A Rush of Clean Energy at Pine Root Creek

By Jesse Wood

Just as kayakers and farmers love rain during a drought, so does Richard Cobb.

“I just constantly hope for rain,” Cobb said.

Cobb installed a 5-kilowatt microhydro system on his Mitchell County property in Buladean, N.C. in the late 1990s. Though he is environmentally conscious—green construction is his day job—Cobb’s primary motivation was creating a source of power in case the Y2K prophecies proved true.

The microhydro system’s energy production varies and correlates to the amount of water in Pine Root Creek. The creek is about six feet wide; the watershed consists of two to three acres and includes several waterfalls. Cobb’s system involves 800 feet of pipe, called the penstock. The penstock starts upstream at the intake and continues to the turbine, which turns the rushing water into electricity. The water then flows back into the stream. During that span, the water drops 170 feet in elevation.

A deck leads to a shed housing a turbine and generator of Richard Cobb's microhydro system. Photo by Richard Cobb.

A deck leads to a shed housing a turbine and generator of Richard Cobb's microhydro system. Photo by Richard Cobb.

Winter and spring are the most productive seasons for Cobb’s microhydro system. When the water level is at its highest—around 1000 gallons per minute (gpm)—Cobb says he could triple the energy production if he had three systems. A flow of 100 gpm is enough for his energy usage, though much more is needed for heat in the winter.

“When I am running full blast in the winter, I can pretty much not only run electricity but heat my house too,” Cobb said. “In a really good year, if the creek stays up, I basically run a zero-energy house.”

Pine Root Creek is not always rushing, though. Cobb said a few years back the river was flowing at 10 to 15 gpm, and the system shut down automatically. When Cobb was interviewed for this article in July of this year, the river was flowing at 25 gpm and the system was producing 500W—about 10 percent of its maximum output.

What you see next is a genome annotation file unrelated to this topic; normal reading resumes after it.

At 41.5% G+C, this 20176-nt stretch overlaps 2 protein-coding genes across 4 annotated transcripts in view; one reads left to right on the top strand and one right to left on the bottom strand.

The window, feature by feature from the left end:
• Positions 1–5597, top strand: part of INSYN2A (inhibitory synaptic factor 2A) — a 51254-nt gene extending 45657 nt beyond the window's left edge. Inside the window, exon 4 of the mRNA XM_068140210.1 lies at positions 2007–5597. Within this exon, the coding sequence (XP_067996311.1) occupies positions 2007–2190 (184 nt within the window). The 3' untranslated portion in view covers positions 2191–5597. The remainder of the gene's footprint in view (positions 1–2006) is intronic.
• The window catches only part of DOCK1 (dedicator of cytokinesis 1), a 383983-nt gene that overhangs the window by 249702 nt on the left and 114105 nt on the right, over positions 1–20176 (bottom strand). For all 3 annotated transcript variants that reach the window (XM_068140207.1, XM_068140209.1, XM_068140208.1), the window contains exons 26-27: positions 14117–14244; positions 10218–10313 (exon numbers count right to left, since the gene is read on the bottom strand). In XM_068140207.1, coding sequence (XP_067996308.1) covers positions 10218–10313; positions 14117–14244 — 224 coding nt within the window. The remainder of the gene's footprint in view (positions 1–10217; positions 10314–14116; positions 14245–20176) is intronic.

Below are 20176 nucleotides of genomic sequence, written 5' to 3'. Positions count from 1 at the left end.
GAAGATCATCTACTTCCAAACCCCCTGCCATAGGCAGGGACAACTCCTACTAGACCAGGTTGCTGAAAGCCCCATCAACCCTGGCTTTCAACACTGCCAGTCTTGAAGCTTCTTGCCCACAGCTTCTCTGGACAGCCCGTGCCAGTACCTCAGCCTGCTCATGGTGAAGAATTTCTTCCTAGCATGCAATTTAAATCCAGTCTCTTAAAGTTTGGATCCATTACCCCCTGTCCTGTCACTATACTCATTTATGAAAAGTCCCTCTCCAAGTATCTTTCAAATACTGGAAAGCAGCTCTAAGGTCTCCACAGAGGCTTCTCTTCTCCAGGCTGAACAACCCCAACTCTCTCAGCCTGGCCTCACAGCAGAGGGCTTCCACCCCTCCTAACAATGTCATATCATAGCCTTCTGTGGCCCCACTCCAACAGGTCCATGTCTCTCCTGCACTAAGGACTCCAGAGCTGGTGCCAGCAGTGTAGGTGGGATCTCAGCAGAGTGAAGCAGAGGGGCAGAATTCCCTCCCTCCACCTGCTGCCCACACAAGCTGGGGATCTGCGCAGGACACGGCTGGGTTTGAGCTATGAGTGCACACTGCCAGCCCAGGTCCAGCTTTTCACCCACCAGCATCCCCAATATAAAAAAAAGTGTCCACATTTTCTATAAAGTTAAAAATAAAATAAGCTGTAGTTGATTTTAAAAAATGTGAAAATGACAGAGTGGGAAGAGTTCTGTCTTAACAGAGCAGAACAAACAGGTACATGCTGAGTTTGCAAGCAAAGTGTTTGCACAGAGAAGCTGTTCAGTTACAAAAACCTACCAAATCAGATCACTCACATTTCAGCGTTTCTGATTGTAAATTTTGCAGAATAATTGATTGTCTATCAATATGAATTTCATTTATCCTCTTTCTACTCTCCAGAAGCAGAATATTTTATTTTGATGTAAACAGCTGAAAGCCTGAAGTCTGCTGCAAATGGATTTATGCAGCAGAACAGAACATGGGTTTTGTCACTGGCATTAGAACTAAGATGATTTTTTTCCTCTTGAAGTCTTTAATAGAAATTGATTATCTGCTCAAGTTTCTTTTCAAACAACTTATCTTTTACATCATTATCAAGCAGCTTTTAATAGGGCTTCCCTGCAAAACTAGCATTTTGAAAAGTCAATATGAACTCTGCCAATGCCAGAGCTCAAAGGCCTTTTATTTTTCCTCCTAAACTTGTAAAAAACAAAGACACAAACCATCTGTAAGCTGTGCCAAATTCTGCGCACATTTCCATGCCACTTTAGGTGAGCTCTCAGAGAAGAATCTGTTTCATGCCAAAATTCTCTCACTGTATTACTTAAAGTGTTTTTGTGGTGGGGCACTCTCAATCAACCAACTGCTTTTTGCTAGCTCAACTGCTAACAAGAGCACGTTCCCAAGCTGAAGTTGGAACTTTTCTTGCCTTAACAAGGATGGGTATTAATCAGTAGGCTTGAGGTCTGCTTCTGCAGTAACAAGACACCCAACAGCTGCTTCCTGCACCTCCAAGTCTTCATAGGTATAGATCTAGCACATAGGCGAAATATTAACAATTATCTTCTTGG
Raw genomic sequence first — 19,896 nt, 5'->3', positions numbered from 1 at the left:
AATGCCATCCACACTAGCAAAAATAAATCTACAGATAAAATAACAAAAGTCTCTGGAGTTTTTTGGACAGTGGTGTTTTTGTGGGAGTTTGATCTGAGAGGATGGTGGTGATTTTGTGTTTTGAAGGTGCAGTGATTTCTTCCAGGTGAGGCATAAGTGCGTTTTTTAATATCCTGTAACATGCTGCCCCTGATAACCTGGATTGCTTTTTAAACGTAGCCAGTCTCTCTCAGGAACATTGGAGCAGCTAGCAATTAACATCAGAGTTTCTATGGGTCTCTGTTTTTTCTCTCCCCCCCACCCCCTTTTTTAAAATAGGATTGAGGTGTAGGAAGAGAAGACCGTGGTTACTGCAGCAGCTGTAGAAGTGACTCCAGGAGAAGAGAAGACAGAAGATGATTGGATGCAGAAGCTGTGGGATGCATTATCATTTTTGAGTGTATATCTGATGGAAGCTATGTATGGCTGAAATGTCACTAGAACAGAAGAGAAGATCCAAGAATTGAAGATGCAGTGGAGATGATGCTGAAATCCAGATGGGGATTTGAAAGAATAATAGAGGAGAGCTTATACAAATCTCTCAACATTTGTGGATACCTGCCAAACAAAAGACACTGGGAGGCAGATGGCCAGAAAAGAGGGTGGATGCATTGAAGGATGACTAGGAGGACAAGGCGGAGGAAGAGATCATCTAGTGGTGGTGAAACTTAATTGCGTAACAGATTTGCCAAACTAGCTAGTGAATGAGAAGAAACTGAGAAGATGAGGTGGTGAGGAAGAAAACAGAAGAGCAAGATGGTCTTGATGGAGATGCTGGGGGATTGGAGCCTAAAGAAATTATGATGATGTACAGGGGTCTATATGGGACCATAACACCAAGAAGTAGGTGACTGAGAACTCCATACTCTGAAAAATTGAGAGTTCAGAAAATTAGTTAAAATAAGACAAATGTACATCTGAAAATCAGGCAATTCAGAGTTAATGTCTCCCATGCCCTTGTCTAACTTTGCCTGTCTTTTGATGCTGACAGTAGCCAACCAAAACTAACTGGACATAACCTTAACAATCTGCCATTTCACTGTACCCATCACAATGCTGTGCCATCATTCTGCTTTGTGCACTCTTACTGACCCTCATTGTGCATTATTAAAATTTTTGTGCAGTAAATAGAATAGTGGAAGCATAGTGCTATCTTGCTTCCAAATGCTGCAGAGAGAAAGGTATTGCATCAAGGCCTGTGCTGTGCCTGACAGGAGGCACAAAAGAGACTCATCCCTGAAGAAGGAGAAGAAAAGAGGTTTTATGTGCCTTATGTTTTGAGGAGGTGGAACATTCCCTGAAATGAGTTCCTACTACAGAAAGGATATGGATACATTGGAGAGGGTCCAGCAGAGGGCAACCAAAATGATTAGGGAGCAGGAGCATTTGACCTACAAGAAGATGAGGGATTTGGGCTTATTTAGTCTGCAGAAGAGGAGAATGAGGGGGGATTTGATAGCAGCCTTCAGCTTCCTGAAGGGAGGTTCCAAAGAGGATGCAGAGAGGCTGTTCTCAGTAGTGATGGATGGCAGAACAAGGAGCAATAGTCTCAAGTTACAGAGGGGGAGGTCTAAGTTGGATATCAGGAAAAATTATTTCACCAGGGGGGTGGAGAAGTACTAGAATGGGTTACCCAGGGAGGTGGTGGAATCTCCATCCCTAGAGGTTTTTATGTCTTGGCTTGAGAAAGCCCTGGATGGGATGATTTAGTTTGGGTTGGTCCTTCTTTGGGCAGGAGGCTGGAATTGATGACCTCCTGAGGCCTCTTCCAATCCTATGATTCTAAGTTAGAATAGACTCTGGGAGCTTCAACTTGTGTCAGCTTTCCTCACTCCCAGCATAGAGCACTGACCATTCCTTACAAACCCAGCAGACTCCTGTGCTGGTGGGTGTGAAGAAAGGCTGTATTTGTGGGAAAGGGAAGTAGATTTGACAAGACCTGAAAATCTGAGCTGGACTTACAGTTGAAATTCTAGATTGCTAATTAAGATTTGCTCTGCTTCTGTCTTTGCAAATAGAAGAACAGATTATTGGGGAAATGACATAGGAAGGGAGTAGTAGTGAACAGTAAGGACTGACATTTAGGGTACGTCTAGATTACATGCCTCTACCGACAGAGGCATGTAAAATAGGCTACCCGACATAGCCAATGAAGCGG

Cobb said his system needs a bit more than an inch of rain a week to stay running. In the summer, thunderstorms help increase the flow of the creek, but the creek subsides soon—especially after a spell of dry weather.

“The best thing, of course, is an all-day, steady rain,” he said.

Cobb’s microhydro system cost $20,000, and he purchased the materials from Sundance Power Systems in Weaverville, N.C. His system is different from others because it includes a battery bank and is connected to the electricity grid. Cobb said the battery bank doubled the cost of his system.

Except for some technical advice from Sundance Power Systems, Cobb installed the system himself. Maintenance work includes switching nozzles as water levels change, replacing parts in the turbine and cleaning the intake screen that filters out silt.

“You just have to be a tinkerer to have a hydro system,” he said.

According to Cobb, the system paid for itself within five years.

“It’s a pretty big investment, but a quick recovery,” Cobb said. He recovered 60 percent of his total cost with federal and state tax credits and the rest he saved by making his own electricity.

According to the U.S. Energy Information Agency, the average American household uses 920kWhrs per month. Cobb’s passive solar home, which also has solar hot water and insulated concrete forms, uses about 600kWhrs per month, one-third lower than the national average.

Microhydro is less versatile than other renewable energy options because it requires a steady source of running water, but there are benefits to this.

“The thing about hydro is it runs nonstop 24 hours a day,” Cobb said. “You’d have to install a PV (solar panel) system about four times as big to produce the same amount of power.”

But for homes that fulfill the requirements, a microhydro system is a valuable long-term investment in sustainable energy and a sustainable future.

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